Gov. Brown again surprises with veto on campus sex misconduct bill

Responding to deep concerns about sexual violence at California’s college campuses, the state Legislature unanimously passed two bills in recent weeks. But Gov. Jerry Brown vetoed one of the measures, the second straight year he has surprised advocates of a crackdown on campus sexual misconduct.

Assembly Bill 1896 – introduced by Assemblywoman Sabrina Cervantes, D-Riverside – was spurred by concern that vague language in the state Education Code might have required that crisis counselors at public or private colleges disclose to law enforcement authorities their knowledge of criminal allegations.

Counselors in other settings who hear about alleged sexual violence are generally given guarantees under state law allowing them to communicate confidentially with victims. AB1896 extends that protection to campus counselors. It was supported by the American Association of University Women of California, the California Faculty Association, the California State Student Association and the California State University system.

Brown signed the bill on July 18.

In a statement, Cervantes said she was “elated” that the governor and her fellow lawmakers recognized the “strong need for sexual assault counselors to provide a safe environment and appropriate assistance for survivors.”

But a different fate awaited Assembly Bill 2070, by Assemblywoman Eloise Gomez Reyes, D-Grand Terrace, even though it had many of the same college organization supporters as AB1896 and some significant backing from such outside groups as the Los Angeles County Board of Supervisors and the California chapter of the National Association of Social Workers.

It would have required each CSU, UC and California Community College campus to “implement comprehensive prevention and outreach programs addressing sexual violence, domestic violence, dating violence and stalking.” The bill would have expanded what’s covered on these topics in orientation sessions for incoming students to include “intimate partner and dating violence.”

There is no evidence the measure faced any criticism in the deliberation process. But the Los Angeles Times reported that Brown vetoed AB2070 on July 18 because he considered it to be duplicative of requirements already included in state law. The governor also said he wants to see a pending report from a panel of experts on campus policies on sexual violence before changing state law.

Brown only prominent Dem to question Obama rules

That panel was appointed last year after Brown vetoed Senate Bill 169 by Sen. Hannah-Beth Jackson, D-Santa Barbara.

That measure was far more sweeping than the bills Brown decided on this month. It would have written into state law some of the federal regulations on campus sexual violence created by the Obama administration. Jackson introduced the bill after reports that the Trump administration would scrap the rules, which proved correct.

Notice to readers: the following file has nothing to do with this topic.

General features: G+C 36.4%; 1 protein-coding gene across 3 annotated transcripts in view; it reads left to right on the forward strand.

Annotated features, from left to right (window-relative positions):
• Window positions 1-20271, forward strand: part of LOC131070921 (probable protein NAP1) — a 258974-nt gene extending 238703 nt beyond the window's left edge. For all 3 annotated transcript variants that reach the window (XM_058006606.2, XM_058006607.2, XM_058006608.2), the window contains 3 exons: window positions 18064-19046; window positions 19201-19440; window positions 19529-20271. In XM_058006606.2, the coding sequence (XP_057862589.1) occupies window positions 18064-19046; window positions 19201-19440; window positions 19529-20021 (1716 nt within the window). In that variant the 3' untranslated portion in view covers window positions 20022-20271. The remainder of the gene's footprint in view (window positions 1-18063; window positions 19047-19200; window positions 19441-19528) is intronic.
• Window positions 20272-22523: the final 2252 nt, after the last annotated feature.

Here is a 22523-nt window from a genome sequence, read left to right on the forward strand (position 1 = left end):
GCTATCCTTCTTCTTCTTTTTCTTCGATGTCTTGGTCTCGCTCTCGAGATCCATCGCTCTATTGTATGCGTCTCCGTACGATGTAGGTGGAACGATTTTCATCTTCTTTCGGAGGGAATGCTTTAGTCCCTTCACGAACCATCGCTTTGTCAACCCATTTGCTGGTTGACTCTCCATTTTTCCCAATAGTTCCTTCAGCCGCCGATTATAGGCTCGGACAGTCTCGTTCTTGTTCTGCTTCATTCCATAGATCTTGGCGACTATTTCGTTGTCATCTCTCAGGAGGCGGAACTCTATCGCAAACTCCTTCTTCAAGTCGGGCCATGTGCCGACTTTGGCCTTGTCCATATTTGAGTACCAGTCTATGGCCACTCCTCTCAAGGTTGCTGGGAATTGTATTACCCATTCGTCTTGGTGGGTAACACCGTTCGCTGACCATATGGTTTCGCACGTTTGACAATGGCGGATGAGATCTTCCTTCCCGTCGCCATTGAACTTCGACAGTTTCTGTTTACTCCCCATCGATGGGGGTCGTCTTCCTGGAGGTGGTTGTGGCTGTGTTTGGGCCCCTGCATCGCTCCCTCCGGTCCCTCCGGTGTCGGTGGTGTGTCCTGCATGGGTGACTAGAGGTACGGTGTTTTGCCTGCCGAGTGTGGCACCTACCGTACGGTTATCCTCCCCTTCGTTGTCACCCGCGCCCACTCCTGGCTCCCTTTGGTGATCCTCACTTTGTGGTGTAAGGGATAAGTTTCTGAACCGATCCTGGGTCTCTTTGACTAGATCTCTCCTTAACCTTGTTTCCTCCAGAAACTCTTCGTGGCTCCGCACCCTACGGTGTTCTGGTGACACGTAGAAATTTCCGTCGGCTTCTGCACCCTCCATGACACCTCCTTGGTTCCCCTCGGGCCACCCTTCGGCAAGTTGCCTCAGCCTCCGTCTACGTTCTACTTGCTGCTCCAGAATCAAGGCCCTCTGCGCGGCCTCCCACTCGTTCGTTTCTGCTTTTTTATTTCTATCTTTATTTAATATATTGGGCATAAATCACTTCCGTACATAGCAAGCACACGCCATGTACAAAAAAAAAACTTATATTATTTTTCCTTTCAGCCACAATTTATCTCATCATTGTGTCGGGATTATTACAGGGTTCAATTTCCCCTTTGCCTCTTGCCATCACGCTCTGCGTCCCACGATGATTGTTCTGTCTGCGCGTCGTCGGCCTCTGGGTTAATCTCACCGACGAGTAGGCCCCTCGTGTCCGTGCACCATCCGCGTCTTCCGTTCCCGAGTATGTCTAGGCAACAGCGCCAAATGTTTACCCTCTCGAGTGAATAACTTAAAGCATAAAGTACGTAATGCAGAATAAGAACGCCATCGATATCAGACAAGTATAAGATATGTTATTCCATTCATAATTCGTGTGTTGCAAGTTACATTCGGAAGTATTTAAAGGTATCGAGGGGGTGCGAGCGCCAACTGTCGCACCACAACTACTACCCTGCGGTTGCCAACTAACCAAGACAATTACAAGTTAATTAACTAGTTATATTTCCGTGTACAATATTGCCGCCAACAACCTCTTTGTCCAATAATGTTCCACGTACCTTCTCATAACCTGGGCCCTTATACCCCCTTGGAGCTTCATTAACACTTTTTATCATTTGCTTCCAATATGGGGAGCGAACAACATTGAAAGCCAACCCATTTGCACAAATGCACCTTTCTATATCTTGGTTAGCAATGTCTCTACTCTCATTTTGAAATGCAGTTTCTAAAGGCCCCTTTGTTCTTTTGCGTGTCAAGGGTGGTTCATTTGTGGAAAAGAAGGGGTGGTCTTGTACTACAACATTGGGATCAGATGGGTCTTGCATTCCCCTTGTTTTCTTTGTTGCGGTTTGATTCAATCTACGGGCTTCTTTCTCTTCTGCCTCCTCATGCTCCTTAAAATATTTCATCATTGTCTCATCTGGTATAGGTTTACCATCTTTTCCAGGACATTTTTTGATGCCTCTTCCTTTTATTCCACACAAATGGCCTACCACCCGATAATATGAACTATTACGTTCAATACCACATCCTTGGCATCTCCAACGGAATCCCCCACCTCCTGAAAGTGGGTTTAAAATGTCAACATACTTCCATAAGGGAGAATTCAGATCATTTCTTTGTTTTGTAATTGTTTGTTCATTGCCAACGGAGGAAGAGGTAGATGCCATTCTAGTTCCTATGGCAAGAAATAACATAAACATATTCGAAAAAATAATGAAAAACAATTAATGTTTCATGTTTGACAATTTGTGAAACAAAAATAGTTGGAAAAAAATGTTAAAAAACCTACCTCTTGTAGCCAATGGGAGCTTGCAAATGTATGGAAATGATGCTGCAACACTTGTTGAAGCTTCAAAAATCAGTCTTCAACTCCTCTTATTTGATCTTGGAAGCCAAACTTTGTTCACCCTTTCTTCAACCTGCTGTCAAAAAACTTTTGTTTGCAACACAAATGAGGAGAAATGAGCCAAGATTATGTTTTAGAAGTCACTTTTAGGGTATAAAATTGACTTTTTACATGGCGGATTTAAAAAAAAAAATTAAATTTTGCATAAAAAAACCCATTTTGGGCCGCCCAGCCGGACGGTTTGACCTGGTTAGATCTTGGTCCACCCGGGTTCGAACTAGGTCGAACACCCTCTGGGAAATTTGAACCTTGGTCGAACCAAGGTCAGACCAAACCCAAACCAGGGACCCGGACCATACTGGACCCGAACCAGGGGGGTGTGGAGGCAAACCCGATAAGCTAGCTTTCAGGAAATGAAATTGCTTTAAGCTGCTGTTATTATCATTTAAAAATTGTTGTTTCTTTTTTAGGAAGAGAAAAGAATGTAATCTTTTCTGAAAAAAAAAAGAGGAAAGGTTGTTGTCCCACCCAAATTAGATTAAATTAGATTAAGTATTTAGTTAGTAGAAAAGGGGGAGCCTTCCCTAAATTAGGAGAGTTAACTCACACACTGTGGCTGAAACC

The Obama administration rules were controversial in civil liberty circles. Critics said they led to limits on due process for students accused of sexual misconduct by encouraging colleges to lower their standards in determining guilt and by limiting how vigorously the accused could present a defense.

But activists said the rules, based on the federal Title 9 law requiring equal treatment of the sexes, had a positive effect on campuses – promoting an atmosphere in which victims were more likely to come forward in the belief they would be treated fairly and humanely.

Brown was not persuaded. He wrote that “thoughtful legal minds have increasingly questioned whether federal and state actions to prevent and redress sexual harassment and assault – well-intentioned as they are – have also unintentionally resulted in some colleges’ failure to uphold due process for accused students. … We have no insight into how many formal investigations result in expulsion, what circumstances lead to expulsion, or whether there is disproportionate impact on race or ethnicity.”

The Atlantic magazine reported in October that Brown appeared to be “the first prominent Democratic elected official” to raise fairness concerns about the Obama rules.

Chris Reed

Chris Reed

Chris Reed is a regular contributor to Cal Watchdog. Reed is an editorial writer for U-T San Diego. Before joining the U-T in July 2005, he was the opinion-page columns editor and wrote the featured weekly Unspin column for The Orange County Register. Reed was on the national board of the Association of Opinion Page Editors from 2003-2005. From 2000 to 2005, Reed made more than 100 appearances as a featured news analyst on Los Angeles-area National Public Radio affiliate KPCC-FM. From 1990 to 1998, Reed was an editor, metro columnist and film critic at the Inland Valley Daily Bulletin in Ontario. Reed has a political science degree from the University of Hawaii (Hilo campus), where he edited the student newspaper, the Vulcan News, his senior year. He is on Twitter: @chrisreed99.

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